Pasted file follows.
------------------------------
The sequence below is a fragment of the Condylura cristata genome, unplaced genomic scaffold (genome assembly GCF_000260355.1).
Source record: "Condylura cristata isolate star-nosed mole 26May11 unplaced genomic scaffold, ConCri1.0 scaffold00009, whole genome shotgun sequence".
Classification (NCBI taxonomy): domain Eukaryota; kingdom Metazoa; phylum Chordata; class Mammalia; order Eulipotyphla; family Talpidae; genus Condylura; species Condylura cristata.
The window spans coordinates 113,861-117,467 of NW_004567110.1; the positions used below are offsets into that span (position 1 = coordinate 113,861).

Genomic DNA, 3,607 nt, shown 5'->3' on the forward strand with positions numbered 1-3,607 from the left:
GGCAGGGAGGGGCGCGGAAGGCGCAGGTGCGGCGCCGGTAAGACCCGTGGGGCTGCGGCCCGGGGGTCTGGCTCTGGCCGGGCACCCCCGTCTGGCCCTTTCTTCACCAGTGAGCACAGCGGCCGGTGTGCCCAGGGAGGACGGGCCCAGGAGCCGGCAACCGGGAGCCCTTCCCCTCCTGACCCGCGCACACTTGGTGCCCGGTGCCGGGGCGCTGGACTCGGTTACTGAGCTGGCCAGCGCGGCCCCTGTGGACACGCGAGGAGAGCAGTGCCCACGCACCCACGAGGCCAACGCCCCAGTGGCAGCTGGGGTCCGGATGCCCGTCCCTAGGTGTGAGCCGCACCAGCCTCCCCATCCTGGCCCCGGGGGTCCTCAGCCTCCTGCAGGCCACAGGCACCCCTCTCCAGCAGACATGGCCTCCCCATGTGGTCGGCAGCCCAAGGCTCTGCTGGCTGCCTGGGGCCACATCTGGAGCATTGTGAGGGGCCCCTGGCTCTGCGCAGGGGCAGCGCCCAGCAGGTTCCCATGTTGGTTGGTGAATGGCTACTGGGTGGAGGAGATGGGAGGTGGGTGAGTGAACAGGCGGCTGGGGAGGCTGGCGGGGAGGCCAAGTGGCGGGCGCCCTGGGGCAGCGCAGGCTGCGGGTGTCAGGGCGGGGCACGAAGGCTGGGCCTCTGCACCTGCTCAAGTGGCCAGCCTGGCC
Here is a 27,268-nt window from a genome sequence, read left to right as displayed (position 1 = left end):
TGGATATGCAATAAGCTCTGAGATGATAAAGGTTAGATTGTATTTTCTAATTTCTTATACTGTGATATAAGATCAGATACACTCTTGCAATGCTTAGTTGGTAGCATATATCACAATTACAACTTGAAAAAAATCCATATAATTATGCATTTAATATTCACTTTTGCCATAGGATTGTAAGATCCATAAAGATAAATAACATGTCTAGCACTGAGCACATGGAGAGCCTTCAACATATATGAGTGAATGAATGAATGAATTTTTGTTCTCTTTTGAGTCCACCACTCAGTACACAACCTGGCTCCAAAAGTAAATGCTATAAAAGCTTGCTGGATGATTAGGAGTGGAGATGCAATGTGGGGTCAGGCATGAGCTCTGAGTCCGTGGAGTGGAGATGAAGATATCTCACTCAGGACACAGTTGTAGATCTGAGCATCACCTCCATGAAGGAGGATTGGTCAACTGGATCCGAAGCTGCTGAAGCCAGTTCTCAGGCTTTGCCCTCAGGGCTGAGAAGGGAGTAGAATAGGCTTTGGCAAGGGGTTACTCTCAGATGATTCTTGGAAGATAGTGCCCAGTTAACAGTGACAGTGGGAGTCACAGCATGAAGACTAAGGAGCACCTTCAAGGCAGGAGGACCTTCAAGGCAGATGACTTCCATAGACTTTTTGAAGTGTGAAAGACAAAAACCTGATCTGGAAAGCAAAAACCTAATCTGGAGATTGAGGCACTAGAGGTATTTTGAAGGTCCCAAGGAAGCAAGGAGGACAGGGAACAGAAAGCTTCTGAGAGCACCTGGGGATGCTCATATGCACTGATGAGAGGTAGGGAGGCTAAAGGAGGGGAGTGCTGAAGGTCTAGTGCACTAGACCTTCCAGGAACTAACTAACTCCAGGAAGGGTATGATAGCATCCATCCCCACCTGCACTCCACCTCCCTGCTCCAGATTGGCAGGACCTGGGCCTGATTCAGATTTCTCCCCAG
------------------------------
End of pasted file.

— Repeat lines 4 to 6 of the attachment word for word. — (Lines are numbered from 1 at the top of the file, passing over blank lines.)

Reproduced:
The window spans coordinates 113,861-117,467 of NW_004567110.1; the positions used below are offsets into that span (position 1 = coordinate 113,861).

Genomic DNA, 3,607 nt, shown 5'->3' on the forward strand with positions numbered 1-3,607 from the left:
GGCAGGGAGGGGCGCGGAAGGCGCAGGTGCGGCGCCGGTAAGACCCGTGGGGCTGCGGCCCGGGGGTCTGGCTCTGGCCGGGCACCCCCGTCTGGCCCTTTCTTCACCAGTGAGCACAGCGGCCGGTGTGCCCAGGGAGGACGGGCCCAGGAGCCGGCAACCGGGAGCCCTTCCCCTCCTGACCCGCGCACACTTGGTGCCCGGTGCCGGGGCGCTGGACTCGGTTACTGAGCTGGCCAGCGCGGCCCCTGTGGACACGCGAGGAGAGCAGTGCCCACGCACCCACGAGGCCAACGCCCCAGTGGCAGCTGGGGTCCGGATGCCCGTCCCTAGGTGTGAGCCGCACCAGCCTCCCCATCCTGGCCCCGGGGGTCCTCAGCCTCCTGCAGGCCACAGGCACCCCTCTCCAGCAGACATGGCCTCCCCATGTGGTCGGCAGCCCAAGGCTCTGCTGGCTGCCTGGGGCCACATCTGGAGCATTGTGAGGGGCCCCTGGCTCTGCGCAGGGGCAGCGCCCAGCAGGTTCCCATGTTGGTTGGTGAATGGCTACTGGGTGGAGGAGATGGGAGGTGGGTGAGTGAACAGGCGGCTGGGGAGGCTGGCGGGGAGGCCAAGTGGCGGGCGCCCTGGGGCAGCGCAGGCTGCGGGTGTCAGGGCGGGGCACGAAGGCTGGGCCTCTGCACCTGCTCAAGTGGCCAGCCTGGCC